Way back when Android 4.2 Jelly Bean was released, Google added a feature called Verify Apps that sought to protect users who inadvertently may have downloaded a piece of malware and attempted to side-load it onto their phone. The service, which is enabled by default on all Android devices, scans apps that are installed from sources other than the Play Store, and warns the user if they may be potentially harmful.
It’s so silent and unobtrusive, most users don’t even know Verify Apps is running, which also means they don’t know when it’s not running. As Google explains in a blog post, that could be the result of an app that has snuck by its gate-keeping and purposefully turned it off, opening the door for potential problems. Google calls these devices Dead or Insecure (DOI), and in turn, if an app has a high percentage of DOI devices downloading it, it will be considered a DOI app. That’s where Google’s security wizardry comes into play.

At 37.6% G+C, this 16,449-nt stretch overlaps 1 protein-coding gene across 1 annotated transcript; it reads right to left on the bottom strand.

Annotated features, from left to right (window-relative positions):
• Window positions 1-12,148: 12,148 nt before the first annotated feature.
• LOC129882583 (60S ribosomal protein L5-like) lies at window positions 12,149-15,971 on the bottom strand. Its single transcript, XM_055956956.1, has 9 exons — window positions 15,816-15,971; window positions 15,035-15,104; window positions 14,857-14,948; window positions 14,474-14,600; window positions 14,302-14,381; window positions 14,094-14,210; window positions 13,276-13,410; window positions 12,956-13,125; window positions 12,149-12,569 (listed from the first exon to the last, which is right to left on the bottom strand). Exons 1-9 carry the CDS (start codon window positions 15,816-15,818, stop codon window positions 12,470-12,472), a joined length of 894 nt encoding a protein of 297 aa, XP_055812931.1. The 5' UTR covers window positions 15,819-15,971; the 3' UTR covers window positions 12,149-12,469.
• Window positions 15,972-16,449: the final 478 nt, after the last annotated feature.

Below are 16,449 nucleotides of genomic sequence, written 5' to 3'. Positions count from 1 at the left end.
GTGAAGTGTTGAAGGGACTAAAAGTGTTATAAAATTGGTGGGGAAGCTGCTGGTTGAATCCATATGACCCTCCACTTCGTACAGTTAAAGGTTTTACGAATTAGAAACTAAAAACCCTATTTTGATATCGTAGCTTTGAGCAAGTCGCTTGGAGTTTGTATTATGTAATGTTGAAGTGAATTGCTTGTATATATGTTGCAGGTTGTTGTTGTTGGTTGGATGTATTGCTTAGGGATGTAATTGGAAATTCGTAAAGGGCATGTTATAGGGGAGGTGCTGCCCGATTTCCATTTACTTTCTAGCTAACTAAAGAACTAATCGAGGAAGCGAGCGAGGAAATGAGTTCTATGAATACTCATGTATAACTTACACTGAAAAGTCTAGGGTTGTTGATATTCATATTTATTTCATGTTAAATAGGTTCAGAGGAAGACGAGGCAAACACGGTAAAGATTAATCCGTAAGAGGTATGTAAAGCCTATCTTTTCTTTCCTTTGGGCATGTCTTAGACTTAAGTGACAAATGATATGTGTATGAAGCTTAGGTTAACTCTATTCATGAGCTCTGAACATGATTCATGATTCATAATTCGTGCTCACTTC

Read more here:: IT news – Security